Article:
• facebook
  • twitter
  • YouTube
  • RSS feed
  • 651-201-6000
  • 800-967-2474
  • 711 TTY
  • PARKING

NodeFire Save Document
Home > Plants, Pests & Pest Control > Pest Management > Noxious & Invasive Weed Program > NWAC > Risk Assessments > Glossy Buckthorn

Glossy Buckthorn Risk Assessment


Common Name: Glossy Buckthorn (and Cultivars)
Latin Name: Frangula alnus Mill. Also known as Rhamnus frangula

Reviewer: Anthony B. Cortilet
Affiliation/Organization: Minnesota Department of Agriculture

Date: 06/03/2013
FILE #: MDARA00024GLSBU_2_24_2014

Final Results of Risk Assessment

Review Entity | Outcome

  • NWAC Listing Subcommittee: Keep as a Restricted Noxious Weed.
    Comments: First review 06/20/2013, Final Review 08/12/2013
  • NWAC Full-group: Voted 13 – 0 to remain as a Restricted Noxious Weed.
    Comments: Reviewed 12/18/13   
  • MDA Commissioner: Approved NWAC Recommendation.
    Comments: Reviewed 2/24/2014

 

Box Question Answer Outcome
1 Is the plant species or genotype non-native? Yes. Glossy buckthorn is native to Europe, Asia, and North Africa. Go to Box 3.
2 Does the plant species pose significant human or livestock concerns or has the potential to significantly harm agricultural production?    
3 Is the plant species, or a related species, documented as being a problem elsewhere? Glossy buckthorn is currently regulated in five US states (including MN) and is also on many other state invasive species lists. It is listed as a species of concern throughout the northern US and Canada. Go to Box 6.
4 Is the plant species’ life history & growth requirements understood?    
6 Does the plant species have the capacity to establish and survive in Minnesota? Yes, glossy buckthorn is well established in Minnesota.  
6A Is the plant, or a close relative, currently established in Minnesota? Yes, it is documented in 50 Minnesota counties. In contrast to European buckthorn, glossy buckthorn primarily invades smaller woodland habitats but is more commonly found in wetland habitats including wet prairies, marshes, fens, sedge meadows, sphagnum bogs, and tamarack swamps. Go to Box 7.
7 Does the plant species have the potential to reproduce and spread in Minnesota? Yes. It has been documented as reproducing successfully and spreading in MN for several decades.  
7A Does the plant reproduce by asexual/vegetative means? No. Go to Box 7C.
7C Does the plant produce large amounts of viable, cold-hardy seeds? Yes, glossy buckthorn produces many fruit-encased seeds which are highly attractive to birds. Seeds can also remain dormant in the seedbank for many years. Got to Box 7F.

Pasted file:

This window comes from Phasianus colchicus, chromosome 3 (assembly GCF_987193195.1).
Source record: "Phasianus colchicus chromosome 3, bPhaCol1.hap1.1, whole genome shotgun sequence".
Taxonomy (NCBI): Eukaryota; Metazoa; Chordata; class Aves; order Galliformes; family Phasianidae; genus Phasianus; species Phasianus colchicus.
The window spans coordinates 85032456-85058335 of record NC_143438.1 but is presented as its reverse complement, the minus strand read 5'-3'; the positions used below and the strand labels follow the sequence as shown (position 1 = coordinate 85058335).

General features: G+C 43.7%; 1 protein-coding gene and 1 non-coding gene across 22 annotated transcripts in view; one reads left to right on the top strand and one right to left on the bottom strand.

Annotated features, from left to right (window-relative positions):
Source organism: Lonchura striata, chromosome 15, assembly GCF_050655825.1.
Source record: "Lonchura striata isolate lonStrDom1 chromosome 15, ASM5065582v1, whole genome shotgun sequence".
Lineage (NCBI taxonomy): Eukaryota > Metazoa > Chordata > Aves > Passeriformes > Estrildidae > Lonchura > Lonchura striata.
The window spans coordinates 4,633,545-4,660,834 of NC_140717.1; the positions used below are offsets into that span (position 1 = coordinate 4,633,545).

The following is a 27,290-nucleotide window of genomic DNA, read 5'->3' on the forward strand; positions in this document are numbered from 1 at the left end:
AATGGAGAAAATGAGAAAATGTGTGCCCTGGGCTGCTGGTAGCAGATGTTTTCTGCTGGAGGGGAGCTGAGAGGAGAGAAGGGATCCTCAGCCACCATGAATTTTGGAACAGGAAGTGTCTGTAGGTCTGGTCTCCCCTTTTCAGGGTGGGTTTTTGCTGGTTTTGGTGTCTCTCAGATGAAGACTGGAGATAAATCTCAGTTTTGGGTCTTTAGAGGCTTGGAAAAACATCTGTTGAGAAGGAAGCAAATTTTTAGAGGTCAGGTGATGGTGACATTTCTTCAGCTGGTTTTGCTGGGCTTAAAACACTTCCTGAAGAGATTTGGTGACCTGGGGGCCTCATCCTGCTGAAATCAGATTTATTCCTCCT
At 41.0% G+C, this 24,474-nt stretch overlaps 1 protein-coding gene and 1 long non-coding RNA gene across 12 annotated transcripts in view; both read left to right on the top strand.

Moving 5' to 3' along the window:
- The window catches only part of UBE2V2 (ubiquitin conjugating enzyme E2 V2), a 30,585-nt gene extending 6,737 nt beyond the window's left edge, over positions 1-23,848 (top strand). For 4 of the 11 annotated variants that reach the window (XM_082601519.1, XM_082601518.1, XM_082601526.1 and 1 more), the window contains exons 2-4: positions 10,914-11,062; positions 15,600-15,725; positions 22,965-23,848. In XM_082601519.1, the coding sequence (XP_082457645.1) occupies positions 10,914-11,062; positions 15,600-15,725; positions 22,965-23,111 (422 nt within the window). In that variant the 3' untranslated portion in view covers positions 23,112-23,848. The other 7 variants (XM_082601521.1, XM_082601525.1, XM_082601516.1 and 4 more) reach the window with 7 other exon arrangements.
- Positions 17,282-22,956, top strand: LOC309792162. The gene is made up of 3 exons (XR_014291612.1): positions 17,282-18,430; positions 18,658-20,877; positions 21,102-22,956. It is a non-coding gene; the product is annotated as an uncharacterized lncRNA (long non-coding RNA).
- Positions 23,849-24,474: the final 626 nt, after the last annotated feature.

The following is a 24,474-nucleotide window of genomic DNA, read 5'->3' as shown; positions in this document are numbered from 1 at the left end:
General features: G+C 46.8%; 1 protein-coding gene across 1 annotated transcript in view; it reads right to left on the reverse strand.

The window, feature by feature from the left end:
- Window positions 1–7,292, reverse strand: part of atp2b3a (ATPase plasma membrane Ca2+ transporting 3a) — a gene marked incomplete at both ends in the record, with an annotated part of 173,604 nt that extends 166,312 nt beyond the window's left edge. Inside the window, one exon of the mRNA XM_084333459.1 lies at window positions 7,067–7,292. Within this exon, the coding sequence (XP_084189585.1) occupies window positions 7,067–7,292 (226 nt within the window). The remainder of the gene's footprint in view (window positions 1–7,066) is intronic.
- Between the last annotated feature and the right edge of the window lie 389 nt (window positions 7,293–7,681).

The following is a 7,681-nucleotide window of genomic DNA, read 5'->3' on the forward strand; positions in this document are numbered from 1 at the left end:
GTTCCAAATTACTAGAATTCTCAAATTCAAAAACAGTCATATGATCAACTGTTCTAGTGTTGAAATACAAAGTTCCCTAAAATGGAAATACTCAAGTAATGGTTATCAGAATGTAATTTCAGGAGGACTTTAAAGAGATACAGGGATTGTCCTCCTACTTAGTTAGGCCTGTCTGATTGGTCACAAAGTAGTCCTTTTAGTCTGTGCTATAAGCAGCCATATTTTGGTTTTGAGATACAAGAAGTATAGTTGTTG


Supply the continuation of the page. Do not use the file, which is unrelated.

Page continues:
7F Are sexual propagules – viable seeds – effectively dispersed to new areas? Yes, birds are known to be a huge distribution vector for glossy buckthorn spread. Water, snow, small mammals and human activity are also highly responsible for spread. Go to Box 7I.
7I Do natural controls exist, species native to Minnesota, that are documented to effectively prevent the spread of the plant in question? No natural controls are known to exist. Go to Box 8.
8 Does the plant species pose significant human or livestock concerns or has the potential to significantly harm agricultural production, native ecosystems, or managed landscapes? Yes, glossy buckthorn is a threat to native ecosystems and managed landscapes. It has also been linked to agriculture as an overwintering host to the soybean aphid and as an alternate host for alfalfa mosaic virus and crown rust (Puccinia coronata Corda var. avenae), which causes oat rust disease.  
8A Does the plant have toxic qualities, or other detrimental qualities, that pose a significant risk to livestock, wildlife, or people? No, other than habitat degradation. (NOTE: as of time of completing this risk assessment, a publication is forthcoming producing evidence of laboratory studies that have shown impacts of the chemical emodin (a chemical in the leaves and berries of both European and glossy buckthorn that may have indirect impacts on certain amphibians). Go to Box 8B.
8B Does, or could, the plant cause significant financial losses associated with decreased yields, reduced crop quality, or increased production costs? Not determined at this time in agronomic systems (soybean aphid connection not well defined at this time and no clear impacts on MN Agriculture related to alfalfa mosaic virus and crown fungus).  Could be detrimental to forestry operations, but financial losses are not well documented at this time. Go to Box 8C.